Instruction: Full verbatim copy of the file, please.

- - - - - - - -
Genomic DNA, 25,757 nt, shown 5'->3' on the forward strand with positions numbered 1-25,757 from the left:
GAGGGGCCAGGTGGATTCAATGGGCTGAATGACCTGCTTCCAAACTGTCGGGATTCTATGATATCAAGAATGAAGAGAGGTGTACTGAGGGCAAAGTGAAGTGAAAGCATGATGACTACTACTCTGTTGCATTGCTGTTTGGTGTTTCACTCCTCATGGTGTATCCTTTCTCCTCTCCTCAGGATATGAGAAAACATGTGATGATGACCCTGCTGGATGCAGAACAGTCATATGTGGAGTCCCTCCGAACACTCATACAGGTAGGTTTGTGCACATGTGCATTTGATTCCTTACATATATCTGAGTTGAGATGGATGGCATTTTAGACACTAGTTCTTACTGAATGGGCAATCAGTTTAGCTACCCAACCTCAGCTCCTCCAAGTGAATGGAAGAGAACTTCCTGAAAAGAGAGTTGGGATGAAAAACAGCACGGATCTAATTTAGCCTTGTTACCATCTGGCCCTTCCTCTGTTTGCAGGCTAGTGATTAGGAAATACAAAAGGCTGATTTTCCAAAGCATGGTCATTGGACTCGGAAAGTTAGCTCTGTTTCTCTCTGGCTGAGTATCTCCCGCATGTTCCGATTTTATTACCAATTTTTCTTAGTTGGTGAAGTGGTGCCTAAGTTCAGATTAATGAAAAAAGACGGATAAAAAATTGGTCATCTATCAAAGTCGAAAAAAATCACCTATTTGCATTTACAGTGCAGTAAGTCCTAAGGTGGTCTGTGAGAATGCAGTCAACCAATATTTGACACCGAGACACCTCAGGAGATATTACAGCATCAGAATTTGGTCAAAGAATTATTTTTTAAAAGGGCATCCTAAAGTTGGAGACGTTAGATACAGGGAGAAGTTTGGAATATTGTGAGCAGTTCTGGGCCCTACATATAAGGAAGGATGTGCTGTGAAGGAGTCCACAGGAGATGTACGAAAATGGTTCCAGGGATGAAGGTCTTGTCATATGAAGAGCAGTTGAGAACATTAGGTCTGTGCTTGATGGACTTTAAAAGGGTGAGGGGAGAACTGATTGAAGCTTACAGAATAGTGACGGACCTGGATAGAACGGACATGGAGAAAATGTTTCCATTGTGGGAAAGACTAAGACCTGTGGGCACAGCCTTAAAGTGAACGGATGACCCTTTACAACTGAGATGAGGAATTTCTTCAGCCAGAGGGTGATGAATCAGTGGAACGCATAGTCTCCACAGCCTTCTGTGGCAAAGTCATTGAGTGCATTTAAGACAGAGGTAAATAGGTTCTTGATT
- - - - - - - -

Genomic DNA, 25,757 nt, shown 5'->3' on the forward strand with positions numbered 1-25,757 from the left:
GAGGGGCCAGGTGGATTCAATGGGCTGAATGACCTGCTTCCAAACTGTCGGGATTCTATGATATCAAGAATGAAGAGAGGTGTACTGAGGGCAAAGTGAAGTGAAAGCATGATGACTACTACTCTGTTGCATTGCTGTTTGGTGTTTCACTCCTCATGGTGTATCCTTTCTCCTCTCCTCAGGATATGAGAAAACATGTGATGATGACCCTGCTGGATGCAGAACAGTCATATGTGGAGTCCCTCCGAACACTCATACAGGTAGGTTTGTGCACATGTGCATTTGATTCCTTACATATATCTGAGTTGAGATGGATGGCATTTTAGACACTAGTTCTTACTGAATGGGCAATCAGTTTAGCTACCCAACCTCAGCTCCTCCAAGTGAATGGAAGAGAACTTCCTGAAAAGAGAGTTGGGATGAAAAACAGCACGGATCTAATTTAGCCTTGTTACCATCTGGCCCTTCCTCTGTTTGCAGGCTAGTGATTAGGAAATACAAAAGGCTGATTTTCCAAAGCATGGTCATTGGACTCGGAAAGTTAGCTCTGTTTCTCTCTGGCTGAGTATCTCCCGCATGTTCCGATTTTATTACCAATTTTTCTTAGTTGGTGAAGTGGTGCCTAAGTTCAGATTAATGAAAAAAGACGGATAAAAAATTGGTCATCTATCAAAGTCGAAAAAAATCACCTATTTGCATTTACAGTGCAGTAAGTCCTAAGGTGGTCTGTGAGAATGCAGTCAACCAATATTTGACACCGAGACACCTCAGGAGATATTACAGCATCAGAATTTGGTCAAAGAATTATTTTTTAAAAGGGCATCCTAAAGTTGGAGACGTTAGATACAGGGAGAAGTTTGGAATATTGTGAGCAGTTCTGGGCCCTACATATAAGGAAGGATGTGCTGTGAAGGAGTCCACAGGAGATGTACGAAAATGGTTCCAGGGATGAAGGTCTTGTCATATGAAGAGCAGTTGAGAACATTAGGTCTGTGCTTGATGGACTTTAAAAGGGTGAGGGGAGAACTGATTGAAGCTTACAGAATAGTGACGGACCTGGATAGAACGGACATGGAGAAAATGTTTCCATTGTGGGAAAGACTAAGACCTGTGGGCACAGCCTTAAAGTGAACGGATGACCCTTTACAACTGAGATGAGGAATTTCTTCAGCCAGAGGGTGATGAATCAGTGGAACGCATAGTCTCCACAGCCTTCTGTGGCAAAGTCATTGAGTGCATTTAAGACAGAGGTAAATAGGTTCTTGATT